Canucks show grit, resilience to earn fourth win in a row

St. Louis Blues' Alex Pietrangelo (27) collides with Vancouver Canucks' Michael Ferland (79) during the second period of an NHL hockey game, Thursday, Oct. 17, 2019, in St. Louis. (Bill Boyce/AP)

ST. LOUIS – Not since abstract expressionist Jackson Pollock began squirting paint on to canvas with a turkey baster has anything so ugly proved as successful as the Vancouver Canucks’ power play did on Thursday night.

A two-minute five-on-three, as grotesque as it was surprising, ended with Bo Horvat hacking in a tying goal in the third period before Josh Leivo scored the only goal of a six-round shootout to give the Canucks a 4-3 victory over the Stanley Cup-champion St. Louis Blues.

Officially, the Canucks didn’t register a shot on net during their two-man advantage before Horvat scored in a pileup at 12:05 after teammate Elias Pettersson was stopped on the goal-line by defenceman Colton Parayko as the Blues’ penalties ended.

It was a dubious power-play “success,” but did not diminish the Canucks’ overall achievement: a comeback road victory from a 3-1 deficit and four-game National Hockey League winning streak – something Vancouver has built in six games that it could not construct over a full season a year ago.

“I don’t think our guys were clean (on the power play),” Canuck coach Travis Green said. “It wasn’t a clean game for our group tonight with our passing. But, man, you’re not going to ever complain about a gutsy win like that by our team.

“It should give them some belief that they’re finding ways to win hockey games, especially with a group that hasn’t played together for a while. I think any coach will tell you, if you can have success early, you get a lot more buy-in within your group and even from coaches to players.”

The Canucks are 4-2 after starting the season with a pair of road losses, and there have been different paths to victory in all four wins. They visit the New Jersey Devils and New York Rangers for winnable games Saturday and Sunday before ending their four-game trip Tuesday in Detroit.

Something is happening here.

“That’s what we want to do here; we want to win,” Horvat, the captain who was around for all the losing in Vancouver the last four seasons, said after his first goal of the season. “Guys are feeling good right now, guys are confident. At the same time, it should push us to want to win more. I think we have that group in here that hates losing. We’re playing some good hockey right now.”

Just not for the first two periods on Thursday.

The game pivoted on two key special-teams stretches: an 80-second St. Louis two-man-advantage that Vancouver’s league-leading shorthanded unit killed off in the second period when the Blues already led 3-1; and the controversial five-on-three the Canucks began at 10:05 of the third period.

Referee Trevor Hanson made a questionable goalie interference call against Blues winger Robert Thomas, who was bumped by Vancouver defenceman Tyler Myers, then doubled down by nailing St. Louis with a bench minor for arguing.

Even the Canucks were surprised to get a two-man-advantage for two minutes. Surprised, as in, when they went out for the power-play faceoff they thought it was a five-on-four.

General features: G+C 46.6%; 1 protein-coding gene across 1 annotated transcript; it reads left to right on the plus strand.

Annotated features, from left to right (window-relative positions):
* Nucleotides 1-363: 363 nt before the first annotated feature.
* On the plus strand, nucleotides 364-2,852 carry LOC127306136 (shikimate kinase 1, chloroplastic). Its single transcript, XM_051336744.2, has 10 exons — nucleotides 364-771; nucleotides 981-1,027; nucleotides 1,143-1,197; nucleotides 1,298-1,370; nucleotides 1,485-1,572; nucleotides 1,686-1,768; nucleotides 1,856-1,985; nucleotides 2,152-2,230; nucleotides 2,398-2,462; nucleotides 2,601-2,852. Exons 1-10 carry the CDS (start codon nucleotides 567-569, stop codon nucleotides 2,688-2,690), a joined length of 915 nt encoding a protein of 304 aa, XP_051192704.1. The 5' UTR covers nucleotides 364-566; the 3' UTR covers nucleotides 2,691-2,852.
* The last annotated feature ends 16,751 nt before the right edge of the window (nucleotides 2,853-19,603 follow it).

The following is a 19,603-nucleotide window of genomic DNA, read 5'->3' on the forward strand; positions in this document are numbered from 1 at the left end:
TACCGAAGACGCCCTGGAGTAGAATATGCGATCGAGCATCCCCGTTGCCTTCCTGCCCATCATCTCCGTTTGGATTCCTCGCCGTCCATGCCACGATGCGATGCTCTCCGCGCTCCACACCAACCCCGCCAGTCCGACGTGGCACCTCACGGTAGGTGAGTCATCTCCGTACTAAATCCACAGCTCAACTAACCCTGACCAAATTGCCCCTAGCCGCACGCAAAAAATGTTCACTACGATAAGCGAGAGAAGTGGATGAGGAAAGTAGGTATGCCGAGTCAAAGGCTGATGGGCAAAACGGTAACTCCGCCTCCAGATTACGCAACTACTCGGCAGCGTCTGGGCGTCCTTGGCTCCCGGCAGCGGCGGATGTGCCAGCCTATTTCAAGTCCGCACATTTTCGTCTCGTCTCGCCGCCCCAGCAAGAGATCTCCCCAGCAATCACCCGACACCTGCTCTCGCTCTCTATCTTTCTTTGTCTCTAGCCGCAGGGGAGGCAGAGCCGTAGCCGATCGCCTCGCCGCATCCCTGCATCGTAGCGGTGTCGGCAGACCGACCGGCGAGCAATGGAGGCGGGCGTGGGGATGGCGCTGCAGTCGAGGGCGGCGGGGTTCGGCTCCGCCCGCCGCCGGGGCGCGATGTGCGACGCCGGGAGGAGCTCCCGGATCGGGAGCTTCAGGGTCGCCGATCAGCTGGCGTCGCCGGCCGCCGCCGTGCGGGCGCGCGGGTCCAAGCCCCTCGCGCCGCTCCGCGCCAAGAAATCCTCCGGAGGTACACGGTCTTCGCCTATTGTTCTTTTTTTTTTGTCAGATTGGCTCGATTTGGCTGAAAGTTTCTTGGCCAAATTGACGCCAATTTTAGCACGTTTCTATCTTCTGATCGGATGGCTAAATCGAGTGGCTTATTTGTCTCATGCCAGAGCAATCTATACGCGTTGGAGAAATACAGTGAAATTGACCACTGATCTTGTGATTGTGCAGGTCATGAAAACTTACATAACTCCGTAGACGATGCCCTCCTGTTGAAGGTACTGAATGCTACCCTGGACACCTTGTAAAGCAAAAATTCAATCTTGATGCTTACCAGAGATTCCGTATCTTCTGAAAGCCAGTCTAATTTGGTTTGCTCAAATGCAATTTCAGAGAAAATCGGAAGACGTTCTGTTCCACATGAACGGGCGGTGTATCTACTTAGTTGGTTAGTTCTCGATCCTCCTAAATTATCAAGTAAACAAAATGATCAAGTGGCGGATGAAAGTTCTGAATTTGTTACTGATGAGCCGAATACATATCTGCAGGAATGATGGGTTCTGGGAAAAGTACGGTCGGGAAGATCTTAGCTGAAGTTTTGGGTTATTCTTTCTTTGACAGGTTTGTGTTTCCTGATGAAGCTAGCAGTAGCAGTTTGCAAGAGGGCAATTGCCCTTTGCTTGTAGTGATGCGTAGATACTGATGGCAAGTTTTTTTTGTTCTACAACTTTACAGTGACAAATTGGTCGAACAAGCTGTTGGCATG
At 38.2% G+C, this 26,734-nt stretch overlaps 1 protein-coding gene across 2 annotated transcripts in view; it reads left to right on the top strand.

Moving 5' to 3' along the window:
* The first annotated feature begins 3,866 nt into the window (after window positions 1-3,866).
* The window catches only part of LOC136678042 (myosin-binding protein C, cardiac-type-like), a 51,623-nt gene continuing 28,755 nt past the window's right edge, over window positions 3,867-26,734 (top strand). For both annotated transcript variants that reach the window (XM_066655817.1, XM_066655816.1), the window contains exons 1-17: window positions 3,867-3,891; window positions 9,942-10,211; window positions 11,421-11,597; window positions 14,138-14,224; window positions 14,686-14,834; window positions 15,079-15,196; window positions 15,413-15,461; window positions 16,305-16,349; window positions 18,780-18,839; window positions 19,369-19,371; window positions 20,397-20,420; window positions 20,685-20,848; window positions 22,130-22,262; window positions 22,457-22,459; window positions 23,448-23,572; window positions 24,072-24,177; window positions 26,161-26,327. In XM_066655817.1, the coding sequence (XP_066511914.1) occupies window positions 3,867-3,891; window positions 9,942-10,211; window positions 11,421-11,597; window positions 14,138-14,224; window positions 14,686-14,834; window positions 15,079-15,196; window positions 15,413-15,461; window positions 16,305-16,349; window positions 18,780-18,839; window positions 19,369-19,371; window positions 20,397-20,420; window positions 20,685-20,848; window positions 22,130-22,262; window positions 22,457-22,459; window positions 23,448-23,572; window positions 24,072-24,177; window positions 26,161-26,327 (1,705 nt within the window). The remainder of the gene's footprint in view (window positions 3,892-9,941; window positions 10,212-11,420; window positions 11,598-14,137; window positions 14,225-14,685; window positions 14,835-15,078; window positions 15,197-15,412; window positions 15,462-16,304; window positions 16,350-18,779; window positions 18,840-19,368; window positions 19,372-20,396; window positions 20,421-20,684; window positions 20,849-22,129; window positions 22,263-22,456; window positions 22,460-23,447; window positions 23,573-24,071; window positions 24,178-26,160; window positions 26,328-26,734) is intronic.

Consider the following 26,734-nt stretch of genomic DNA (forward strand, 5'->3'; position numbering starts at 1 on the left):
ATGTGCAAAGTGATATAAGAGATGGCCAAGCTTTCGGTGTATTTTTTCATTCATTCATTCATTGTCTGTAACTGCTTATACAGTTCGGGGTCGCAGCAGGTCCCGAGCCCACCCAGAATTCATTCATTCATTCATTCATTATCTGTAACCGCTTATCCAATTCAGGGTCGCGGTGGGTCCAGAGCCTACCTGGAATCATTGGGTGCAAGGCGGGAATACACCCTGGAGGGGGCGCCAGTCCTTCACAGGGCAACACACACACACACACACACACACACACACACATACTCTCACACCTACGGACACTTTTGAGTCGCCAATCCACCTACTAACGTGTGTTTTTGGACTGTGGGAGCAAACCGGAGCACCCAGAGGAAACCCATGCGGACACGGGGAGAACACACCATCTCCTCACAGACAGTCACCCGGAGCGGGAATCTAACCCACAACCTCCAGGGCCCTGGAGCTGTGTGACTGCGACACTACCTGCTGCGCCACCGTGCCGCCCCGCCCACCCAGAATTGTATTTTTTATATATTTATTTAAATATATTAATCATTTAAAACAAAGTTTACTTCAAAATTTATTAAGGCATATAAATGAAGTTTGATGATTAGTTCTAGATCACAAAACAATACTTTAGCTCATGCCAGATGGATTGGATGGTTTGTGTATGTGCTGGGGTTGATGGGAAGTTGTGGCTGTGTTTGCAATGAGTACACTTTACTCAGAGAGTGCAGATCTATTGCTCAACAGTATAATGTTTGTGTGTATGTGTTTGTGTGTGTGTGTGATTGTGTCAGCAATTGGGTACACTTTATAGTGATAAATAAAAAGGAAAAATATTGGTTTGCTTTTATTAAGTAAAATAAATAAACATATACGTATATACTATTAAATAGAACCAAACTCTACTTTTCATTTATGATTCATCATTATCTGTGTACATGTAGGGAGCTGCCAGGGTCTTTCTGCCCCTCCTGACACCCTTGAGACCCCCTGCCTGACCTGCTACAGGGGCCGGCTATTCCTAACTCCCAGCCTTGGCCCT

“We were confused at first,” Myers admitted. “When the faceoff was going, a lot of us on the bench didn’t even realize we had a five-on-three. We didn’t know they had a bench minor. But we handled it. It was a great, greasy goal – like a lot of goals in the league.”

Was it a fair call against Thomas?

“You don’t like when a guy bumps your goalie like that,” Myers said. “I know I bumped (Thomas), but I couldn’t see if he was able to avoid contact or not.”

Horvat swooped in to bump the puck into the net with Parayko and Pettersson swimming in the crease behind goalie Jordan Binnington.

“It wasn’t pretty, that’s for sure,” Horvat said of the critical power play. “At first we didn’t even know it was a five-on-three. We just thought there was (one) penalty. It was kind of out of sorts from there, but we found a way to get it done.”

Canuck penalty killing, backed by goalie Thatcher Demko, was far more impressive than the power play. It finished the night four-for-four and has now allowed just one goal on 20 disadvantages this season. It was ranked No. 1 in the NHL even before Thursday.

“If we had a chance to come back, we had to kill that one off,” Demko said of the Blues’ five-on-three in which he made a point-blank save on Brayden Schenn and strong stops against Vladimir Tarasenko and Alex Pietrangelo. “It was a pretty long one, but we have some of the best penalty-killers in the league, I think, in this room. There’s a lot of confidence in that unit and it ended up getting the job done.”

“I think the guys are just buying in,” Green said of the PK. “I think we’ve got players that are slotted to kill penalties and take a lot of pride in it. That’s a big part of penalty killing. It doesn’t get a lot of credit a lot of nights, and it’s not an easy job to do. I think they’re smart players and they compete hard.

“Everyone talks about how your power play needs to score to win. It’s no different with your penalty kill. It’s the exact same thing except those guys don’t get the credit for it, the power-play guys do. The guys in the room, they know.”

And they know a lot more now than they did two weeks ago.

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